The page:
Four episodes left in this whirlwind of a reboot and things are finally starting to fall into place. Woo-hoo! The wait was worth it — especially because the major revelation in this episode belongs to Andy (Harry Goaz), who's always felt like comic relief. (I've said it before and I'll say it again: I'll watch hours of Andy and Lucy, played by Kimmy Roberts, shopping for chairs.)
First things first, though, Gordon Cole (David Lynch) drops a line to Twin Peaks — the worlds are beginning to converge. The Sheriff lets him know that over in Washington they've acquired pages of Laura Palmer's old diary. And it looks like it might hold some big info. (Remember: Jackrabbit's Palace.) The call seems to serve only one purpose, and that is to let us know the Twin Peaks police force and the FBI will soon be working in tandem.
In FBI-land, Tammy (Chrysta Bell) is getting briefed on operation Blue Rose. The origin: Two young agents, FBI Agent Rosenfield (Miguel Ferrer) tells her, investigated the disappearance of a girl named Lois. They find Lois, but not before she is shot — in fact, she's shot before their eyes. Before Lois dies, though, she says, "I am like the Blue Rose." Then, like a few other bodies on this series, she disappears in thin air. Gordon Cole and Phillip Jeffries were the two agents at play.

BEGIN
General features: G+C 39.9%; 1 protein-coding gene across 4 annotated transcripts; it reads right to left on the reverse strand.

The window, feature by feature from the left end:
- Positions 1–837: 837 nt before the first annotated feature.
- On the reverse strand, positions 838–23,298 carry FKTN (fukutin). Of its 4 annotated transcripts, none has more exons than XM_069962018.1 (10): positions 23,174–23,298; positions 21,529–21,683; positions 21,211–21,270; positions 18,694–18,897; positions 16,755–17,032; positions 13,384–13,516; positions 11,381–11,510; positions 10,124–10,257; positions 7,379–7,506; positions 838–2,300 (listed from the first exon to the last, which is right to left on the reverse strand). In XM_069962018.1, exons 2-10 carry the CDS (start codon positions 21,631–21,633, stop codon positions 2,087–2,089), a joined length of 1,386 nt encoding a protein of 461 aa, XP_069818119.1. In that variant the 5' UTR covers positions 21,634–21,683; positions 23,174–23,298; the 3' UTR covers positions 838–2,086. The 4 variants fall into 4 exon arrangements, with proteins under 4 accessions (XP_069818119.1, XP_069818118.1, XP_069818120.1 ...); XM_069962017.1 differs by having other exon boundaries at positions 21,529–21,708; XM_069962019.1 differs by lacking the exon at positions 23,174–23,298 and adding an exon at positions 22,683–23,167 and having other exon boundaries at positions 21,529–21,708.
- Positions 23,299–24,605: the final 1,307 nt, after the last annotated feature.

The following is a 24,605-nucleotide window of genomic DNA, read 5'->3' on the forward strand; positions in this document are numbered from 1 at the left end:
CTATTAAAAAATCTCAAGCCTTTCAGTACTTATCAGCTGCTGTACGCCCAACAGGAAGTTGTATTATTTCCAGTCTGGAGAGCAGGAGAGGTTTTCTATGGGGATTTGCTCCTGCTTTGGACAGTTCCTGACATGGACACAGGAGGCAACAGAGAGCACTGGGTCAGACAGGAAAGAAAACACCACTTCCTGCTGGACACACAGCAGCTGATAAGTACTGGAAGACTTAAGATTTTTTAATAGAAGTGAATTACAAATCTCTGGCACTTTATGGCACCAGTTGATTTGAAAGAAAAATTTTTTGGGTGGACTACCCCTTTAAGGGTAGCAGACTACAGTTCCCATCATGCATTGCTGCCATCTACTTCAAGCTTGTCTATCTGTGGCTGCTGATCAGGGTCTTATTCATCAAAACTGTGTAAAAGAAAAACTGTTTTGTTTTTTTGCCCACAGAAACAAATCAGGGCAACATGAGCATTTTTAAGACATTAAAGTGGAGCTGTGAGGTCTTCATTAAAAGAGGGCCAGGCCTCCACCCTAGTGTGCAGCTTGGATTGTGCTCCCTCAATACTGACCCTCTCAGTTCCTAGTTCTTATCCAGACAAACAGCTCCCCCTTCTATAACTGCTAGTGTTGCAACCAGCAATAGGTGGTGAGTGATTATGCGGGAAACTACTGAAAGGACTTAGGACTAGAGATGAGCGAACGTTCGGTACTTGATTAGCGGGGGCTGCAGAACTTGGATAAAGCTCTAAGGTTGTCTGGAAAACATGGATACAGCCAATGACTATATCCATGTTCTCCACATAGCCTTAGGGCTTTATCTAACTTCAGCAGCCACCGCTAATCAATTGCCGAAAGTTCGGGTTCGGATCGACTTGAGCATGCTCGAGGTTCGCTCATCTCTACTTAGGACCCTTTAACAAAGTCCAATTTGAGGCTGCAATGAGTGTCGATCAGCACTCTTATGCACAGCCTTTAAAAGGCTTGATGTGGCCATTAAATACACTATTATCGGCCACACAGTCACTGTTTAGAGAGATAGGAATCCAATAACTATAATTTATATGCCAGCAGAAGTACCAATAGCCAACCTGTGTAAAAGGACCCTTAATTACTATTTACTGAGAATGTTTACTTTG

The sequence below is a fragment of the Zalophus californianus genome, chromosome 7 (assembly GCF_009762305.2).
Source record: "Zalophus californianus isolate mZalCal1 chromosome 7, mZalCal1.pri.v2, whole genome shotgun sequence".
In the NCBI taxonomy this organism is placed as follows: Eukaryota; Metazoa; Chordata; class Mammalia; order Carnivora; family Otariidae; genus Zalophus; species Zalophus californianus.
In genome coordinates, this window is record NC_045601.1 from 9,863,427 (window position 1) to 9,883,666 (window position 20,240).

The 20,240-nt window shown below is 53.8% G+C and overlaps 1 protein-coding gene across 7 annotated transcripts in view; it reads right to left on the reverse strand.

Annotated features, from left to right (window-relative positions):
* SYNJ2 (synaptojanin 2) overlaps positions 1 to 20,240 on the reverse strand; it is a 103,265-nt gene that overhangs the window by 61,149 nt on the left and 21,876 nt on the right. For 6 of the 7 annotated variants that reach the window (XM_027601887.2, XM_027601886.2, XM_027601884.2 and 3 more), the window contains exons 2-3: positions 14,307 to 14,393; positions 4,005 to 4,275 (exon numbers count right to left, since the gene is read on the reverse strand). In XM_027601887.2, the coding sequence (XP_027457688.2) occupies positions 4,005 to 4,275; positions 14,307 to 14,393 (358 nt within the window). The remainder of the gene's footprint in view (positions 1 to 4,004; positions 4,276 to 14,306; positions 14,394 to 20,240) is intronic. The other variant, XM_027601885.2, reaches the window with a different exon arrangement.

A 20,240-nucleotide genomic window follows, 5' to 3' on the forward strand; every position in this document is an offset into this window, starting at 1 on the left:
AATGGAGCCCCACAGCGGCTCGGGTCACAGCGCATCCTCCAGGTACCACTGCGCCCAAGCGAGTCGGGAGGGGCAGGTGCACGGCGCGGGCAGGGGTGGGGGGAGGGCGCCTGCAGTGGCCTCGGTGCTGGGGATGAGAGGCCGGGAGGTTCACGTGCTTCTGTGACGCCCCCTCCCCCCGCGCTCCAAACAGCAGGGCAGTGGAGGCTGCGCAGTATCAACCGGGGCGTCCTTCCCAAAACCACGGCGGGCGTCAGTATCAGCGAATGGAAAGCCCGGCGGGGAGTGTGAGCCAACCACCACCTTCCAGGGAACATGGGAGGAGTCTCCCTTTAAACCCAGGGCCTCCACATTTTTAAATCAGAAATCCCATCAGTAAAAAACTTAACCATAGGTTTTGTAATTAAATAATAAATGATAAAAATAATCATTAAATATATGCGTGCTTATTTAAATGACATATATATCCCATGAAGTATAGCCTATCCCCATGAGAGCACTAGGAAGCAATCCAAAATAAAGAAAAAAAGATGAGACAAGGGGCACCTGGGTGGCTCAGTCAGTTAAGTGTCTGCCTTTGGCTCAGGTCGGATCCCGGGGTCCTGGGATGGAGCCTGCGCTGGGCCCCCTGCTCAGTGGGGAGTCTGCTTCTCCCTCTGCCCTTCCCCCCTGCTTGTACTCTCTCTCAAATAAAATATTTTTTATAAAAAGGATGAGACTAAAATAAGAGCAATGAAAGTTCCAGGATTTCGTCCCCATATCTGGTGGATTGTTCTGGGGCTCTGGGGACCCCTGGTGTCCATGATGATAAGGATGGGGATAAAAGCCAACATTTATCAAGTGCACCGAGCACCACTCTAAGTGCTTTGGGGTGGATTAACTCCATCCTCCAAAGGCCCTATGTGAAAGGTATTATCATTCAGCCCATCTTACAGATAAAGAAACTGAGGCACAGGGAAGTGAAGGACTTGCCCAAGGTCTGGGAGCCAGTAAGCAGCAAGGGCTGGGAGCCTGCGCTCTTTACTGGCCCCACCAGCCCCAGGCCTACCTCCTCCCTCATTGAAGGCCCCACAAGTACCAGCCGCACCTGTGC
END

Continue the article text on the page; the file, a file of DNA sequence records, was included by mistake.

Deputy Diane (Laura Dern) —as she's been newly minted — makes her first report, cigarette in hand. (Would that all FBI agents could be as nonchalant as Diane.) She deposits some big news: Her sister is Janey-E. In this world, Laura Dern and Naomi Watts are sisters. (Is someone peeking at my Twin Peaks fan fic?) Supposedly, Diane and Janey-E are estranged. Diane, tight-lipped as usual, doesn't want to discuss why. She also doesn't want to discuss her final night with Agent Cooper. The more Diane refuses to speak on this subject, the more ominous it becomes. What happened that last night?
Most importantly, though, there's this info: According to Laura Palmer's diary, there are two Coopers. This is something we already know. Gordon does not know this, or maybe he senses it. It would certainly make life a lot easier for everyone involved if they knew that Cooper, like Voldemort once upon a time, was split in two.